Why get a local backup of your code repositories?
Getting a local backup of your code repositories stored in Azure DevOps (or othat places) is a good practice, to ensure that you have a copy of your code that is readily accessible in case of any unforeseen issues with your cloud-based repository. Here are some reasons why you should consider getting a local backup:
- Disaster Recovery: In the event of a disaster such as a natural calamity or a cyber attack, having a local backup of your code repositories ensures that you have a copy of your code that can be quickly restored to minimize downtime.
- Compliance Requirements: Some organizations may have compliance requirements that mandate keeping a local backup of their code repositories. Having a local backup helps meet these compliance requirements and ensures that you are not exposed to any legal or regulatory issues.
- Version Control: While Azure DevOps offers robust version control capabilities like GitHub etc., having a local backup of your code repositories gives you an added layer of control over versioning. This is particularly useful if you want to maintain a version history that is separate from your cloud-based repository.
- Offline Access: If you or your team members work in an environment with limited or no internet connectivity, having a local backup of your code repositories ensures that you can continue to work offline and still have access to your code.
Overall, having a local backup of your code repositories stored in Azure DevOps provides added security, compliance, and accessibility benefits that are worth considering.
Why do I make a local backup of my code repositories in Azure DevOps
Year, i do it o I do it because I have a small server setup at home as an “IT Pro”, and thought it would be fun and educational to make such a tool.
I am NOT a trained programmer myself 🤪 so there is definitely something here that could be done smarter and faster – but I have managed to get this done as it is in my spare time and with the knowledge I have learned over time – and what count is: Learn every day and do something good!
How the tool is created and why
Using a Windows console application to do automation with arguments and task scheduler etc. offers several advantages over other approaches. Here are some reasons why you might consider using a console application for automation (in this case, else PowerShell is fine to 🤪😉):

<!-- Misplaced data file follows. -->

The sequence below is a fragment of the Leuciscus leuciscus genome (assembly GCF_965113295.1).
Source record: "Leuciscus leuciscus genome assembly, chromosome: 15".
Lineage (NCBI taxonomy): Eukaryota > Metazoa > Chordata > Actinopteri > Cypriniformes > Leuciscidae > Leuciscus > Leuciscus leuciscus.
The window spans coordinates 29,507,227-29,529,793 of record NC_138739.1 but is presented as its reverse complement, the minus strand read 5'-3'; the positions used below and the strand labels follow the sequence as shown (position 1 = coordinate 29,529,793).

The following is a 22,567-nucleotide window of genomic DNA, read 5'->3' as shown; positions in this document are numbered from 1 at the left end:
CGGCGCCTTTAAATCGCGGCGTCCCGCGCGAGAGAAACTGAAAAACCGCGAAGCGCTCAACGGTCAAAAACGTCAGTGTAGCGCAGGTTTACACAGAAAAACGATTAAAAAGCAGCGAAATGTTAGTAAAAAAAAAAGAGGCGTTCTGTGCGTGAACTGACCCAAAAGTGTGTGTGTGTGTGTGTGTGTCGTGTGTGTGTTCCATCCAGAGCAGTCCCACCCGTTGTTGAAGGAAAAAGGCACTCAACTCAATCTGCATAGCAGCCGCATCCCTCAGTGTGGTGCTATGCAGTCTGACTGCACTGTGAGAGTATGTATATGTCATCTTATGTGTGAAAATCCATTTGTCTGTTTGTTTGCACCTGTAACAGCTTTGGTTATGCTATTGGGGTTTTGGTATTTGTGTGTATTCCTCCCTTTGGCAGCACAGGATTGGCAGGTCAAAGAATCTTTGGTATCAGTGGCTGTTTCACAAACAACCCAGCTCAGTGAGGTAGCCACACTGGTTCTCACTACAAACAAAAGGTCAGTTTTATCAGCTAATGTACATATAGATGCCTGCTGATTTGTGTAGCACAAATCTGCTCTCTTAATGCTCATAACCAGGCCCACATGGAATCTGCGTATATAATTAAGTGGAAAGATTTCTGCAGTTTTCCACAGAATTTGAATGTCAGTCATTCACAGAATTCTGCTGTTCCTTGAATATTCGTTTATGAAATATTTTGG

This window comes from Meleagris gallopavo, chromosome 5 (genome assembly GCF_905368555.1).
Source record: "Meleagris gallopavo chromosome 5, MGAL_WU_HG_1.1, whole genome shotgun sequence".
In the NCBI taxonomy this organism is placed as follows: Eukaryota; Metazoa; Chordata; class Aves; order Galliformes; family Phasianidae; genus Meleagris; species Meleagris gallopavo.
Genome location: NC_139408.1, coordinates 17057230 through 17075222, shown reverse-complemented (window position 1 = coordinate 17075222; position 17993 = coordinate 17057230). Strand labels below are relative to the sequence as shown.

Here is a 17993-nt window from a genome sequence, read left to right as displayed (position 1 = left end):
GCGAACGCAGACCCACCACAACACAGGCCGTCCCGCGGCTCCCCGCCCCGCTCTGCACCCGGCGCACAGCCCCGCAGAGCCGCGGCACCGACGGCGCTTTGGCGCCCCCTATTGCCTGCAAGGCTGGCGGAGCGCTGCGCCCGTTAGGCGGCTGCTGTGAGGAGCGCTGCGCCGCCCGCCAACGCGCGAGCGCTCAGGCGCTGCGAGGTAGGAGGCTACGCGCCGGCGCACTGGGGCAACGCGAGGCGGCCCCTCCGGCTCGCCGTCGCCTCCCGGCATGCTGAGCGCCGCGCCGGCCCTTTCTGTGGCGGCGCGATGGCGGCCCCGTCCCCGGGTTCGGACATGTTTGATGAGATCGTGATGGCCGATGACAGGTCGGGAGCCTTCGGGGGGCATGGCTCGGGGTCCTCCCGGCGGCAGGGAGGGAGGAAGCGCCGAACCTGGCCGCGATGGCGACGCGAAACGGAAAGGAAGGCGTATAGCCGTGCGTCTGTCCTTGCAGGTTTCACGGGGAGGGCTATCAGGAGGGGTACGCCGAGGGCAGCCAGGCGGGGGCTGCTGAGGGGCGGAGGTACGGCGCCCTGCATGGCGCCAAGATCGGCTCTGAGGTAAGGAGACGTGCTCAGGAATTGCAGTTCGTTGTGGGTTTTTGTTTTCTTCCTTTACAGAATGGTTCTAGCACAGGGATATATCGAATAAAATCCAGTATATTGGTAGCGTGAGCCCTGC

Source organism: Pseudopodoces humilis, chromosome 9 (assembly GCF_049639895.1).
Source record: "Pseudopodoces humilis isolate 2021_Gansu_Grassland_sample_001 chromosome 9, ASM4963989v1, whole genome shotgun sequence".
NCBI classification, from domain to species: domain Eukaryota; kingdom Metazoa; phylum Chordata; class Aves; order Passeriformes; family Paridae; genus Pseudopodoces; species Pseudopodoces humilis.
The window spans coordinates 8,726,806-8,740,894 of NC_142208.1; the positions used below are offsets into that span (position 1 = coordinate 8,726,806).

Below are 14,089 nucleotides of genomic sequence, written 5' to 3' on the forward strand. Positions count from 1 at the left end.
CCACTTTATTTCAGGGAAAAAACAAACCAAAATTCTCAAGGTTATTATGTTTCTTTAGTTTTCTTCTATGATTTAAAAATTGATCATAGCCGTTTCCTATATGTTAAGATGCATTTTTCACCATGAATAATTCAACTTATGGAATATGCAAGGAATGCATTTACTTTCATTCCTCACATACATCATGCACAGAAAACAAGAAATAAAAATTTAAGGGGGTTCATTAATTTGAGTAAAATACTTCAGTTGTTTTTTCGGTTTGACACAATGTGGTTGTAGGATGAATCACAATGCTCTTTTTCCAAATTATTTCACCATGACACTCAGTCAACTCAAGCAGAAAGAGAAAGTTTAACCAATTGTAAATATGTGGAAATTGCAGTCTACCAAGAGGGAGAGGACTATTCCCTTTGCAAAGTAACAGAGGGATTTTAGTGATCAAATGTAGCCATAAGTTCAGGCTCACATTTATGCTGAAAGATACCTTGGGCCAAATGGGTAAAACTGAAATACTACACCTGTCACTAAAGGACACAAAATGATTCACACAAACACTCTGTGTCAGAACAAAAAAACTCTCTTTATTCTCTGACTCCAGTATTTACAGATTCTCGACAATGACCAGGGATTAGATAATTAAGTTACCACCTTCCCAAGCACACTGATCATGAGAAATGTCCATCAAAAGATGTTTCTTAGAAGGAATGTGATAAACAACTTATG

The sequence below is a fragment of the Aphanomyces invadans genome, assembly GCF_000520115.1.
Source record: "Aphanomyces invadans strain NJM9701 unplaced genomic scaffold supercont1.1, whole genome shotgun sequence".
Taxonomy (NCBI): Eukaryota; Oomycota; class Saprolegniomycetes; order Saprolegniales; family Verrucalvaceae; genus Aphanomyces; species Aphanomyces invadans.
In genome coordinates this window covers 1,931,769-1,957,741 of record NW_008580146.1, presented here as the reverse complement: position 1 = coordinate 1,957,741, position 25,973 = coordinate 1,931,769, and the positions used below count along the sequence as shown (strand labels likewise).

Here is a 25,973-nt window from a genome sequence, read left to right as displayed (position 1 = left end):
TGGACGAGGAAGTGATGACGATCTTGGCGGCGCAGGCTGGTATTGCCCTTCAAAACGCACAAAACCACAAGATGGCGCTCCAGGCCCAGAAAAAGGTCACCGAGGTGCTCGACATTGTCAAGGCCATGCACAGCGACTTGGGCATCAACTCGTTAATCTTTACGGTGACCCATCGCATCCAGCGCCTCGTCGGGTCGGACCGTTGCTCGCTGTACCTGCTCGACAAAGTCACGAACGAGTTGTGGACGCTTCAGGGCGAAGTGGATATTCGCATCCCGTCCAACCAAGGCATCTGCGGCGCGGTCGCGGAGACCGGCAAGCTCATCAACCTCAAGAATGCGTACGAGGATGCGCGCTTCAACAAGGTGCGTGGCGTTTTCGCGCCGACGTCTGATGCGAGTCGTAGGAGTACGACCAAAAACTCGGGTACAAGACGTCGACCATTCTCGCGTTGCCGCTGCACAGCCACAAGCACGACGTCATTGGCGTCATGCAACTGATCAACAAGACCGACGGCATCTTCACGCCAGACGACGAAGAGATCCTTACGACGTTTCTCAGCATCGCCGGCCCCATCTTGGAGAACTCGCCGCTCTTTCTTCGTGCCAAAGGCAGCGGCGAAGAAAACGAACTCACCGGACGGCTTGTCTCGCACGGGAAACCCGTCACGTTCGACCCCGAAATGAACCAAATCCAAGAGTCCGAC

- Customization: A console application can be tailored to perform a specific task, allowing for greater customization and control over the automation process. You can pass arguments to the console application to configure its behavior, allowing you to fine-tune the automation process to meet your specific needs and features you need/have iders about like me 🤓
- Flexibility: A console application can be scheduled to run at specific times or intervals using the Windows Task Scheduler. This allows you to automate tasks on a regular basis without requiring manual intervention.
- Ease of Use: Console applications are relatively easy to create and use. They can be built using simple programming languages such as C# like this, and can be executed from the command line or via a batch file.
But sure, you need to right tool to create it like the Visual Studio Community Edition IDE from Miccrosoft.
This makes it easy to automate complex tasks that would otherwise be time-consuming or error-prone to perform manually.
- Debugging: Console applications provide a rich set of debugging tools that can be used to troubleshoot issues that arise during automation. This can save significant time and effort compared to other approaches that may not offer the same level of debugging support.
- Portability: Console applications can be easily moved and executed on different machines, making them a portable solution for automation. This can be particularly useful in scenarios where automation needs to be performed across multiple machines or environments.
Overall, using a Windows console application for automation with arguments and task scheduler offers flexibility, customization, ease of use, debugging support, and portability benefits that make it a great choice for automating tasks on a Windows machine.
The tool itself and how to use it
Abot the tool, there is all the information needed here direct from the public GitHuh code here, with all the needed information – if you think something is missen, let me know!
(Then it allways up to date here is this blog!)
Where to download
You can downlaod it for public releases: https://github.com/michaelmsonne/AzureDevOpsBackupTool/releases
The tool and installer is digital signed with my Code Sign certificate from Sectigo!
N.B.: live sync from my Azure DevOps to Github, as job is done from my side in Azure DevOps!
If you have a nice idear how to make it smarter and automated, let me know!
Here is the full changelog embedde from the GitHub repo to, so its alltime up to date: